FRISCO, Texas – Finally, the road map to the Cowboys' draft strategy is starting to take shape.
Across the NFL, Monday marks the beginning of the oft-discussed visits period. For the next month, teams can begin using their 30 allotted visits from national draft prospects, allowing them to bring players to their facility and get to know them more personally.
If you've followed the Cowboys at all in recent years, you know the importance of these visits. Starting in 2013, their last six first-round draft picks have been pre-draft visitors. And the emphasis doesn't start at the top of the draft. This scouting department routinely brings in mid-round and late-round prospects, and many of them inevitably wind up on the roster when all is said and done.
To be clear: you aren't going to find a full list of the Cowboys' national visitors in this article. This team prefers not to bring in its visitors until April, so their list likely isn't finalized yet. Even if it is, they're probably not too keen on sharing it with the masses as of yet.
Instead, the purpose of this story is to look back at their past history and see where they might be going with this year's draft. This year is obviously a bit more complicated, because it's their first year without a first-round pick in recent memory.
How will that affect their strategy in the coming months, and what can previous years tell us about who they'll target in 2019? Let's try to figure that out.
Targeting The Talent
In going back to 2014 and examining the Cowboys' visitors, it's easy to get an idea of who they want to bring into their building. In prior years, the focus on the first round has been glaringly obvious.
In those five years, the Cowboys brought in a whopping 45 players that went on to become first-round picks. That's an average of nine per years, highlighted by 2016 when they held the No. 4 overall pick and brought in 14 first-round prospects.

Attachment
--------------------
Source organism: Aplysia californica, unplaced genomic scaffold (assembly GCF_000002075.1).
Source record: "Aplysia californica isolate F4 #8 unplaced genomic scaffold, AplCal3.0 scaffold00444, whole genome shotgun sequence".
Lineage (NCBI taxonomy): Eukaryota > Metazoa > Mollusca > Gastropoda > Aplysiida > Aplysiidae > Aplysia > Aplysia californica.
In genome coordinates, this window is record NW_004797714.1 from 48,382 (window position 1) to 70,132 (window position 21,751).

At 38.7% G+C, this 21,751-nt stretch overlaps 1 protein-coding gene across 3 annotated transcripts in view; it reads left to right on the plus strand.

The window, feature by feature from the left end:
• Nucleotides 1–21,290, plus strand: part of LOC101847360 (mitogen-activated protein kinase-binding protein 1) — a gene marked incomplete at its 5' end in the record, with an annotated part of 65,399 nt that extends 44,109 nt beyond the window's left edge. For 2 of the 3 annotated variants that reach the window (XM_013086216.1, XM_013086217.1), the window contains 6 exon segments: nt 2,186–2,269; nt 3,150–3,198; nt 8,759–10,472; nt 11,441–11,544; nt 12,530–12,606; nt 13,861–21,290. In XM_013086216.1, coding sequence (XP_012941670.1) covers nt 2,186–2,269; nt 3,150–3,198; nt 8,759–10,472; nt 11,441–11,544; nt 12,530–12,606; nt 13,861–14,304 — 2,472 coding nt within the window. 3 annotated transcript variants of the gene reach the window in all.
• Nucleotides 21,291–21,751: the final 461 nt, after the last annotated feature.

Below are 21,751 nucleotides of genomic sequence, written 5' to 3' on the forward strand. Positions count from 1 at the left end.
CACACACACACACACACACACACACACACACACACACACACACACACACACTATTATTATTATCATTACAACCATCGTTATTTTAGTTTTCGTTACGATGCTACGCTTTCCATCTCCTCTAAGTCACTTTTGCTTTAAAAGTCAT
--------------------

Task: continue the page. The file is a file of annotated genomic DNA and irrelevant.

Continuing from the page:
It's hard to argue with the thought process. Four of the Cowboys' last five first-round picks have been named All-Pro at some point in their career. But it does beg the question: will the focus stay the same when the team doesn't pick until late in the second round?
Fortunately, you can also find trend down the line. In the same time span, the Cowboys have brought in 61 visitors who went on to become Day 2 picks – that is, guys drafted in the second or third round. They're averaging roughly 12 Day 2 visitors per year. In 2017, when they picked 27th and 60th overall, they brought in 17 players who were drafted on Day 2.
There's a smaller focus on Day 3, but it still exists. Since 2014, the Cowboys have brought in 21 players that went on to become Day 3 draft picks and 10 players that went undrafted. The later the round, the less of an emphasis – but this team obviously identifies late-round prospects it has interest in.
Shifting That Target
It's fascinating to think how the focus will change without a first-round pick in 2019. Of course, the Cowboys will tell you that due diligence is still important. It would be foolish to simply ignore the first round of the draft, because there's no telling how things might shake out.